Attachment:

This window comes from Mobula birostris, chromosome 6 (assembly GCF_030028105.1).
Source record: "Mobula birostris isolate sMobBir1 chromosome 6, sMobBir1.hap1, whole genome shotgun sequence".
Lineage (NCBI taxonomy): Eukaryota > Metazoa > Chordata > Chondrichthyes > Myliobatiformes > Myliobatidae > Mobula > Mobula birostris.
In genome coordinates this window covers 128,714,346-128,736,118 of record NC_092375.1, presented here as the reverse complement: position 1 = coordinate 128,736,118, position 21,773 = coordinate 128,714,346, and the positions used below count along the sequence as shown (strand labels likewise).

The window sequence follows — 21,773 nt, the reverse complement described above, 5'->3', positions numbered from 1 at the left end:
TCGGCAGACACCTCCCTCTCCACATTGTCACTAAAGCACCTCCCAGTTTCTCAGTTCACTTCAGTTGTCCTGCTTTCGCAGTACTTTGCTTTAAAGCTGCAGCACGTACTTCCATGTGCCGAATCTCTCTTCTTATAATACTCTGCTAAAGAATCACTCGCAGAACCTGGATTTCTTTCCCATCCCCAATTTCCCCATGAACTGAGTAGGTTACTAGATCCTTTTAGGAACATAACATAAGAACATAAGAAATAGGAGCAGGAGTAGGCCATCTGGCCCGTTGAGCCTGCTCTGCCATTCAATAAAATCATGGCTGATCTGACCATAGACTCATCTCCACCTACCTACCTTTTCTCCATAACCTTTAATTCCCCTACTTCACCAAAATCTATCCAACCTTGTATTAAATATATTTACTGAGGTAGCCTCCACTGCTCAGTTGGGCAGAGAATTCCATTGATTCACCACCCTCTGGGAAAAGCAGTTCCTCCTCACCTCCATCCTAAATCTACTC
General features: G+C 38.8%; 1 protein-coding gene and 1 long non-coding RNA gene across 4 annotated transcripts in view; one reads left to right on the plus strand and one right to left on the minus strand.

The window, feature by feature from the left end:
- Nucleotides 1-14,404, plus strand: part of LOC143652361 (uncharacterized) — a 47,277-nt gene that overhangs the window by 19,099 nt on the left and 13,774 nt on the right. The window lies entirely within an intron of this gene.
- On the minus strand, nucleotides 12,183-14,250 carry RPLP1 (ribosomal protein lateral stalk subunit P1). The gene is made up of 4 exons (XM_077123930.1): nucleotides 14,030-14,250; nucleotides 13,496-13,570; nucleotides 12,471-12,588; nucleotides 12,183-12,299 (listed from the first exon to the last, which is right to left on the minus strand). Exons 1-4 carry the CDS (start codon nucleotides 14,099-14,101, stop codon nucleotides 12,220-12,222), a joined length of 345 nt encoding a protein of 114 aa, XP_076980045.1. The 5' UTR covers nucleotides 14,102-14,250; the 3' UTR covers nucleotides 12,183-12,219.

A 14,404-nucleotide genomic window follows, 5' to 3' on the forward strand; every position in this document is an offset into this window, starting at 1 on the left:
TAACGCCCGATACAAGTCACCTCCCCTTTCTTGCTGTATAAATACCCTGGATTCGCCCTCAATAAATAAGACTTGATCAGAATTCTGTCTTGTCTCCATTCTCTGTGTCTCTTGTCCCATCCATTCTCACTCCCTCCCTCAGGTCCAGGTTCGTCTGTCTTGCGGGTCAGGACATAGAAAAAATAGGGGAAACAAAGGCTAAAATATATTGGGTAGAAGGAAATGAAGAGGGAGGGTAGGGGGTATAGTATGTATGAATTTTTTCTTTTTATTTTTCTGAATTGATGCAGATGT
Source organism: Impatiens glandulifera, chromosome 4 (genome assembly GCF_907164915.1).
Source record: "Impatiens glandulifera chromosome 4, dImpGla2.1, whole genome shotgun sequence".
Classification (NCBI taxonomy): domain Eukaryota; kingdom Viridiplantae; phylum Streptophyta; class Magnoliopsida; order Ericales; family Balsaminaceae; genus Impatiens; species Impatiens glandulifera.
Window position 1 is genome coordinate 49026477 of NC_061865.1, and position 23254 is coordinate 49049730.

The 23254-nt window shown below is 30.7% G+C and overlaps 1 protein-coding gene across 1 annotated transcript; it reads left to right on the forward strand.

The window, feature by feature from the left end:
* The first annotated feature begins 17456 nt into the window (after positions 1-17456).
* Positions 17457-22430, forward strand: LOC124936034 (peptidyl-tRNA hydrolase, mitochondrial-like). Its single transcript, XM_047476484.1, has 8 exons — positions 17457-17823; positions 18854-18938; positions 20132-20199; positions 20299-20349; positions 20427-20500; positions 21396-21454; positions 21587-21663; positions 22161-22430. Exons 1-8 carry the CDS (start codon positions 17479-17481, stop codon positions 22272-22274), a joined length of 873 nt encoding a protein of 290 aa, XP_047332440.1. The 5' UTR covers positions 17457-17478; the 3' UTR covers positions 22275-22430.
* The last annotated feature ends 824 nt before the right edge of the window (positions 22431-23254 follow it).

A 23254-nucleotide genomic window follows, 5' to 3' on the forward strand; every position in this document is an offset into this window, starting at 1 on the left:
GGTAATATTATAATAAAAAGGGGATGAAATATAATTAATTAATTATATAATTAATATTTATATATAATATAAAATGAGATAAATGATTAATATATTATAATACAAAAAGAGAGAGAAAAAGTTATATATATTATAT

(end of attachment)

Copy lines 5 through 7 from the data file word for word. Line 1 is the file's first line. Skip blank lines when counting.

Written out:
The window sequence follows — 21,773 nt, the reverse complement described above, 5'->3', positions numbered from 1 at the left end:
TCGGCAGACACCTCCCTCTCCACATTGTCACTAAAGCACCTCCCAGTTTCTCAGTTCACTTCAGTTGTCCTGCTTTCGCAGTACTTTGCTTTAAAGCTGCAGCACGTACTTCCATGTGCCGAATCTCTCTTCTTATAATACTCTGCTAAAGAATCACTCGCAGAACCTGGATTTCTTTCCCATCCCCAATTTCCCCATGAACTGAGTAGGTTACTAGATCCTTTTAGGAACATAACATAAGAACATAAGAAATAGGAGCAGGAGTAGGCCATCTGGCCCGTTGAGCCTGCTCTGCCATTCAATAAAATCATGGCTGATCTGACCATAGACTCATCTCCACCTACCTACCTTTTCTCCATAACCTTTAATTCCCCTACTTCACCAAAATCTATCCAACCTTGTATTAAATATATTTACTGAGGTAGCCTCCACTGCTCAGTTGGGCAGAGAATTCCATTGATTCACCACCCTCTGGGAAAAGCAGTTCCTCCTCACCTCCATCCTAAATCTACTC
General features: G+C 38.8%; 1 protein-coding gene and 1 long non-coding RNA gene across 4 annotated transcripts in view; one reads left to right on the plus strand and one right to left on the minus strand.